Millstone pupils prepare production of ‘The Day the Internet Died’

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MILLSTONE – Students in the Millstone Township Middle School’s Eagles Production Drama Club are preparing to perform a play they directed and produced.

“The Day the Internet Died,” a short comedy written by Ian McWethy and Jason Pizzarello, will be performed at the Millstone Performing Arts Center, 5 Dawson Court, at 7 p.m. June 8. Tickets are $5 at the door.

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The play follows the residents of a town who must contend with not having access to the internet for a week.

“The Day the Internet Died” is the second production to be run by students from the Eagles Production Drama Club, who are under the supervision of teachers Lisamarie Cappuzzo and Emily Dotsey.

More than 45 pupils in the sixth, seventh and eighth grades are involved in the production of “The Day the Internet Died,” according to a press release from the Eagles Production Drama Club.

According to the press release, Zee DeCaro and Bee Shields are the directors; Brendan DeRose and Natalie Robbin are the stage managers; Jordan Rudolph is in charge of costumes; Olivia Conklin is in charge of props; Giuliana George is in charge of scenery; Harry Biello is in charge of lighting, sound and projection; Kayleigh Meagher is in charge of choreography; Reese Appel is in charge of photos and the Playbill; and Jemma Kaufman wrote the press release for the production.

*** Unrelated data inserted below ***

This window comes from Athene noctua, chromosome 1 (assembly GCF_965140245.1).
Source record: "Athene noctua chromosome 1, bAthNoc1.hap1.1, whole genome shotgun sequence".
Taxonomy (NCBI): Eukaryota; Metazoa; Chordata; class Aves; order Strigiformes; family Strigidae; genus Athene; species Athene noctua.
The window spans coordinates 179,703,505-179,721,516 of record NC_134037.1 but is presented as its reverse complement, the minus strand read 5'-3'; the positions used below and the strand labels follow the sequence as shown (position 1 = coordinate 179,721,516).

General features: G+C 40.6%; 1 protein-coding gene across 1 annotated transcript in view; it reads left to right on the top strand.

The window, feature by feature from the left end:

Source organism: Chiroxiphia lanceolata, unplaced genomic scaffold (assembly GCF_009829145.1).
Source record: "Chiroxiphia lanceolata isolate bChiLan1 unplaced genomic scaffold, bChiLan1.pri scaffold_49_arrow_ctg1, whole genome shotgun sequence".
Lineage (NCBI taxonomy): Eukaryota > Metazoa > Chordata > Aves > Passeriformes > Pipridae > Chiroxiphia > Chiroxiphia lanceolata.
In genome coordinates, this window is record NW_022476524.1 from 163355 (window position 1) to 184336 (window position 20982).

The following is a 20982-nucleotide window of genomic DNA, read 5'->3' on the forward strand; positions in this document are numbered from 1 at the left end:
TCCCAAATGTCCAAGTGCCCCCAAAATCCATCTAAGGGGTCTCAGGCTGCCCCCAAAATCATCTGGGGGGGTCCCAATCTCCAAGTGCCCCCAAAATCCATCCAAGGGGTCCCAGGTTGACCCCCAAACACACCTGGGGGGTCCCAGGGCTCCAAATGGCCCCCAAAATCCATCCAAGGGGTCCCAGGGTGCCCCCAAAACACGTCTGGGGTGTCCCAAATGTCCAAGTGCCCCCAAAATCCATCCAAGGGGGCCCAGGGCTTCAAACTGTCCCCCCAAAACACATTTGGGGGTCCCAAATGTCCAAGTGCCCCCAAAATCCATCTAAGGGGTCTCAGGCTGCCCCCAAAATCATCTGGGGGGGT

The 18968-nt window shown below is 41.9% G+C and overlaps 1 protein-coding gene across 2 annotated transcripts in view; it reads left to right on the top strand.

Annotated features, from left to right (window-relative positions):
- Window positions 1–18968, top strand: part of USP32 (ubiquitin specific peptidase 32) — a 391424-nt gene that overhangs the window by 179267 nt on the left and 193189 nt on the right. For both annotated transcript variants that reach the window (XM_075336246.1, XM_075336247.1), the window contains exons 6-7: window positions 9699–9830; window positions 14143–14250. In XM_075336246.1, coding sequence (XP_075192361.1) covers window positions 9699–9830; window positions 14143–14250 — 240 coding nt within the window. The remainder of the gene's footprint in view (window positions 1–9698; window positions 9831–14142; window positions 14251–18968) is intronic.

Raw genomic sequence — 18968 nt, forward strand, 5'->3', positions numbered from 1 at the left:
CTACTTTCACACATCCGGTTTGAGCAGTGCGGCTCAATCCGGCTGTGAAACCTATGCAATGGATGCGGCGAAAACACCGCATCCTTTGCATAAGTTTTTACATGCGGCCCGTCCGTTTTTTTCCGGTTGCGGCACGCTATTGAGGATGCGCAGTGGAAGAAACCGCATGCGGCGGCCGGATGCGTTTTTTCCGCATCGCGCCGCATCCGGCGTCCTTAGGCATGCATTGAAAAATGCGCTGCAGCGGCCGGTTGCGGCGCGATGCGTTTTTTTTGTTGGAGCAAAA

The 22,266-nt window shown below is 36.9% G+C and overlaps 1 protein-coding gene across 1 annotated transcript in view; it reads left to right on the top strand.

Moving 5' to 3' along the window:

Also involved in the production are Julian Blanco, Joey Blythe, Ethan Cairns, Mia Costagliola, Brian Deniz, Matt Diamond, Jill Fried, Presley Greenleaf, Alexa Hartz, Kayla Jordan, Zack King, Madison Knutson, Makenzie Knutson, Maya Malinowski and Breanna Schlupp.

Among the students involved, 10 were responsible for writing new scenes in the play, according to the Eagles Production Drama Club.

I think it’s exciting that we have this many students working on it, it’s so much fun to see the creative ideas all (the students) bring,” Cappuzzo said. “It’s always so hard to say goodbye to our eighth-graders, because I have worked with some of them since first grade.

“But it doesn’t matter if it’s their first show or their 10th, they will always be a part of Eagle Productions and this will always be their home.

“I think everybody is very well suited for their roles, but even more important than that (is that) they are making the roles their own. I think it’s not so much about whether they fit their role, but how they each put a new spin on a character and evolve the role into something new,” Cappuzzo said.

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